Chief Deputy Lyons Says "Super Meth" Found in Polk County, LIVINGSTON, July 8, 2020 - On July 1, 2020, a federal grand jury indicted 26-year-old Christopher Dashawn Montoya, of Woodville, on numerous drug charges. According to law enforcement reports, on December 1, 2019, Polk County Sheriff’s deputies arrived at a house where they suspected Montoya to be located. At the time, Montoya had multiple outstanding warrants for his arrest. A search warrant for the home was obtained and once inside deputies discovered Montoya along with two adult females and five children. Deputies also found a large amount of cash, just over a kilogram (kilo) of methamphetamine, marijuana, a digital scale and a handgun. A search of the Montoya’s vehicle yielded a backpack containing two additional handguns, more marijuana and pills believed to be Ecstasy. An analysis of the methamphetamine by the Drug Enforcement Administration (DEA) lab revealed the methamphetamine was 98% pure. “The DEA has warned law enforcement agencies about what they are calling Super Meth, a stronger, more pure and highly addictive methamphetamine produced by Mexican drug cartels,” stated Byron Lyons, Chief Deputy at the Polk County Sheriff’s Department. “The cartels that are mass-producing this Super Meth are pushing it into markets where it was previously unknown and it appears to have made its way to Polk County.” Chief Lyons added.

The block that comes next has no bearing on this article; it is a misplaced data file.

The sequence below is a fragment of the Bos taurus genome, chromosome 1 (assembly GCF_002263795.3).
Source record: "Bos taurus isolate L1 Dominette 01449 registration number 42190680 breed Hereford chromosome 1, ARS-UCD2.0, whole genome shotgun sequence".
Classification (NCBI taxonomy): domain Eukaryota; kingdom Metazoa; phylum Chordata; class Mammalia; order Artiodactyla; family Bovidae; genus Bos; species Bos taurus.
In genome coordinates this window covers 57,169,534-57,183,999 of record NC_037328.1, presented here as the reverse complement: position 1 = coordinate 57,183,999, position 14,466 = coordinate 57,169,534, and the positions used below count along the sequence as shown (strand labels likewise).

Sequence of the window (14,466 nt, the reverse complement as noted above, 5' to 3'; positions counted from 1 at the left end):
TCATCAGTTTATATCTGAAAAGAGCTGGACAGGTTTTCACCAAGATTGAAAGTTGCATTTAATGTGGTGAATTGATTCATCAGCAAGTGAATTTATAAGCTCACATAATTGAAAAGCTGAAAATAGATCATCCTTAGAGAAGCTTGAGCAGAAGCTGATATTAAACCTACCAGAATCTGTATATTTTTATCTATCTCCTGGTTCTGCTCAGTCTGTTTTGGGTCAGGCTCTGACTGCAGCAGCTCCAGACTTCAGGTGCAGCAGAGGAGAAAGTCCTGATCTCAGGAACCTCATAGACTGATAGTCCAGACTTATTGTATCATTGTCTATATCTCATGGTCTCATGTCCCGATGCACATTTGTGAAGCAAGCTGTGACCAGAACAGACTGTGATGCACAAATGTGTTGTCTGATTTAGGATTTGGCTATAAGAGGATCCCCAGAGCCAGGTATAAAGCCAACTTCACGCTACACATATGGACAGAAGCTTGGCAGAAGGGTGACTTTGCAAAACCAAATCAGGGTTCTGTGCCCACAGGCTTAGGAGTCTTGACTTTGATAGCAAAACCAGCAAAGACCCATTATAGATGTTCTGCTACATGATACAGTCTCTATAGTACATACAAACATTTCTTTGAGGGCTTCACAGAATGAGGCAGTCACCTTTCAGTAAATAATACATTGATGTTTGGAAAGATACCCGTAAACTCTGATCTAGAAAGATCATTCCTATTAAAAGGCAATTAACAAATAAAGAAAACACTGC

The same grand jury also indicted Montoya on additional charges stemming from a separate incident arising from a July 19, 2019, traffic stop conducted by an officer with the Woodville Police Department. According to the officer, during his encounter with Montoya, he smelled an odor of marijuana. A subsequent search of the vehicle produced a 9mm caliber handgun hidden in a compartment next to the center console. Another hidden compartment in the vehicle contained multiple baggies of marijuana and a pill bottle with three different types of pills inside. The vehicle also contained multiple empty plastic baggies typically associated with drug distribution and the defendant’s wallet which contained a large amount of cash. The case is being prosecuted by Special Assistant United States Attorney, Tommy L. Coleman. Montoya is charged with two counts of Possession of a Firearm by a Prohibited Person, one count of Possession with the Intent to Distribute a Controlled Substance, one count of Possession with Intent to Distribute a Controlled Substance on Premises where Children Present and one count of Possession of a Firearm in Furtherance of a Drug Trafficking Crime. If convicted, Montoya faces a minimum of ten years and up to life in a federal prison.
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